NSO Group

34 results arranged by date

At least 2 Jordanian journalists targeted by Pegasus spyware

Beirut, April 6, 2022 – Jordanian authorities should conduct a swift and thorough investigation into allegations that two journalists were targeted with Pegasus spyware, the Committee to Protect Journalists said Wednesday. Throughout 2021, Suhair Jaradat, a freelance columnist for media outlets including the London-based Arabic news website Today’s Opinion, was repeatedly targeted by the spyware,…

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Israeli journalists call for spyware exemption after Israel denies illegal Pegasus use

As Israel grapples with the aftermath of explosive allegations that police illegally spied on dozens of Israelis, the country’s journalists are calling to be exempt from possible future legislation to oversee surveillance of citizens through spyware. Israel’s justice ministry last month denied a report by Israeli tech site Calcalist about the allegedly unlawful use of…

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‘The infections were constant:’ Julia Gavarrete among dozens of Salvadoran journalists targeted with Pegasus spyware

The day El Faro reporter Julia Gavarrete’s father passed away, her phone was infected with Pegasus spyware that could activate the microphone and camera, and read all her messages – one of multiple occasions her privacy was invaded with the tool over the course of several months. Gavarrete made this disturbing discovery while cooperating with…

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CPJ joins statement condemning use of Pegasus spyware to target journalists in El Salvador

The Committee to Protect Journalists today called on Salvadoran authorities to respond to the discovery of Pegasus spyware on cellphones belonging to at least 30 journalists in El Salvador, joining 14 organizations, media outlets, and individuals in a public statement available in English and Spanish. The statement identified “one of the most persistent and intensive…

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Hungary’s Szabolcs Panyi on how Pegasus surveillance has hindered his reporting

It took five months for Hungary to acknowledge publicly that it had bought the Pegasus spyware allegedly used to hack the phones of hundreds around the world. In November, Lajos Kósa, a top official from Hungary’s ruling Fidesz party, acknowledged the purchase in a media interview after a parliamentary meeting; Minister of the Interior Sándor…

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‘A high-profile action’: Lawyer Douglas Jacobson on what U.S. export restrictions could mean for Israel’s NSO Group

On November 3, the U.S. Department of Commerce announced it had imposed export controls on the Israeli NSO Group, saying the company “developed and supplied spyware to foreign governments that used these tools to maliciously target” journalists and others. The move represented a relatively new use for the Entity List for Malicious Cyber Activities, a…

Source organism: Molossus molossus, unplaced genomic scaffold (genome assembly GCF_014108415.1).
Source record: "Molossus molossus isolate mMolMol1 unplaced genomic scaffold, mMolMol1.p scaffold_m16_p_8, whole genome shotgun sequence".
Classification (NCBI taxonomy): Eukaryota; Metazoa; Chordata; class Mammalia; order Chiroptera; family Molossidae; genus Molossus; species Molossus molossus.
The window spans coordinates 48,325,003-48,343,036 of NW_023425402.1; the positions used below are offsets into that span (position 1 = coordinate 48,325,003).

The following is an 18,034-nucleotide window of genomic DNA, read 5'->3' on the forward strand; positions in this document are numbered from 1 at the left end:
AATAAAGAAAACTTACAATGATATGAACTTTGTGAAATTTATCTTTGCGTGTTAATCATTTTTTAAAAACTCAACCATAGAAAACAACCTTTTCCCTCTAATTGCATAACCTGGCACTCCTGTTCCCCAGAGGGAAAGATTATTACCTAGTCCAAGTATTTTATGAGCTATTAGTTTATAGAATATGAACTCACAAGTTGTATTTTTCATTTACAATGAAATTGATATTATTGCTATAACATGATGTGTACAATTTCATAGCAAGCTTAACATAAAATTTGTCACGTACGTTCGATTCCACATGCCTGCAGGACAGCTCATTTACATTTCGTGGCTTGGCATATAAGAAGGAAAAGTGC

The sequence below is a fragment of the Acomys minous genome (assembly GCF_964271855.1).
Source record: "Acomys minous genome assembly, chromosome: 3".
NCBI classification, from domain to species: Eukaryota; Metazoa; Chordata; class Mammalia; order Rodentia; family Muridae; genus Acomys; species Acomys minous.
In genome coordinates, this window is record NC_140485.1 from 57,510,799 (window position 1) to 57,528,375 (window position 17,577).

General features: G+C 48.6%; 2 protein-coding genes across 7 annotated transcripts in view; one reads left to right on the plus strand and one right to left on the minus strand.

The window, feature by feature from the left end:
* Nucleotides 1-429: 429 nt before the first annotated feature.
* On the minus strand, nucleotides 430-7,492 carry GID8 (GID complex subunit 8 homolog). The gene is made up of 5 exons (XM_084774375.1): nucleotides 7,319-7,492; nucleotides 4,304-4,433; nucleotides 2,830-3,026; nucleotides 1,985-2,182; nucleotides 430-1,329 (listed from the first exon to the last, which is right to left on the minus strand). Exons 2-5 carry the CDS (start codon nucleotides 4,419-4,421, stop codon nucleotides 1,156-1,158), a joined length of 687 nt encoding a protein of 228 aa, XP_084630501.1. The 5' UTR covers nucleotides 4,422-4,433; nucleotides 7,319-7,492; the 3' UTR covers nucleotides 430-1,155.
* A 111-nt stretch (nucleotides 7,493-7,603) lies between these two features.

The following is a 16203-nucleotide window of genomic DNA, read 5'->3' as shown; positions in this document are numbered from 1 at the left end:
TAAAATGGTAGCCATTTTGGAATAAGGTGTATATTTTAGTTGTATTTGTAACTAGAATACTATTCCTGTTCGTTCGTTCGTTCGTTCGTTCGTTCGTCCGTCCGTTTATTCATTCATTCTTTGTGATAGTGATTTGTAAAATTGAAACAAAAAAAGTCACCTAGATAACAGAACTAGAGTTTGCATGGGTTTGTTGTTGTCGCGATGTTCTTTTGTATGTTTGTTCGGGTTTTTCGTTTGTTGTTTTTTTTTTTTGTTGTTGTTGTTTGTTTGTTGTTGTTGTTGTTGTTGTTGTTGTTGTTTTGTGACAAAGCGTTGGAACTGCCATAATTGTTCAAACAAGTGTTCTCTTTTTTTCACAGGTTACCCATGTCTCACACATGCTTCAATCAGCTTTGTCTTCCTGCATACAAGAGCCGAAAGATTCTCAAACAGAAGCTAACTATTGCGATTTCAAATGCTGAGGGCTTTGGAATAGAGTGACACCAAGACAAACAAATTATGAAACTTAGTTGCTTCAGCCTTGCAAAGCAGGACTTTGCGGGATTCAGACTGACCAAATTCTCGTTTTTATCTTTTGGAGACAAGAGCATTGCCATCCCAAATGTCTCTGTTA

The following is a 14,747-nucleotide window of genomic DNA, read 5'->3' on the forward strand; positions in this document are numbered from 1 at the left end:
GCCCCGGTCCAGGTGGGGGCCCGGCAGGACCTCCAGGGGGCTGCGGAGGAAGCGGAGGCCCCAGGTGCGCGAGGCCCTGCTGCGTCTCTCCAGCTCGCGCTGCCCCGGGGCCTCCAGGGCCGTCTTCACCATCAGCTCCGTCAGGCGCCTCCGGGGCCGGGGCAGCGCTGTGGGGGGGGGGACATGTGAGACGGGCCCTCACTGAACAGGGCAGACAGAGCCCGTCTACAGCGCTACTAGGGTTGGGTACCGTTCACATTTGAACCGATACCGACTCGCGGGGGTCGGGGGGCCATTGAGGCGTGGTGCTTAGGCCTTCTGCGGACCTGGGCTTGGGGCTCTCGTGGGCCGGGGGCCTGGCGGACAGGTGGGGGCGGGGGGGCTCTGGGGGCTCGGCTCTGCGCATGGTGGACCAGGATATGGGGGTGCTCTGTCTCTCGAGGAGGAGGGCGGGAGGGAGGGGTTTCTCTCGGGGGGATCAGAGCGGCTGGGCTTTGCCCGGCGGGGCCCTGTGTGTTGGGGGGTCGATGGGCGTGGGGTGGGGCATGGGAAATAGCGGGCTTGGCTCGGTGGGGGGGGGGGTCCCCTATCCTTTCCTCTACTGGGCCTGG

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Lawyer Apar Gupta: With Pegasus probe, India’s Supreme Court is pushing the government to answer to journalists

On October 27, India’s Supreme Court ordered a “thorough inquiry” into the government’s alleged use of Pegasus spyware to monitor journalists and others by secretly surveilling their cell phones. The Israeli company NSO Group, which created Pegasus, says it sells only to official law enforcement agencies. Journalists in India have been aware of the threat…

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US blacklisting of NSO Group a welcome first step to curb spyware abuse

Washington, D.C., November 3, 2021 ­­— The Committee to Protect Journalists welcomes the U.S. Department of Commerce’s addition of the Israel-based technology company NSO Group to the Entity List for Malicious Cyber Activities today. “CPJ welcomes the Department of Commerce’s decision to impose export controls on NSO Group for developing and supplying Pegasus spyware to…

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‘There is no private life’: Three Togolese journalists react to being selected for spyware surveillance

When Komlanvi Ketohou fled Togo in early 2021, he left behind his home, his family, and his cell phone that the gendarmerie seized when they arrested and detained him over a report published by his newspaper, L’Independant Express. In July, Ketohou, who goes by Carlos, learned that the phone number connected to the device they…

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Pegasus Project revelations show added layer of risk for corruption reporters

Exposing those who abuse power for personal gain is a dangerous activity. Nearly 300 journalists killed for their work since CPJ started keeping records in 1992 covered corruption, either as their primary beat, or one of several. The risk was reaffirmed this month with the release of the Pegasus Project, collaborative reporting by 17 global…

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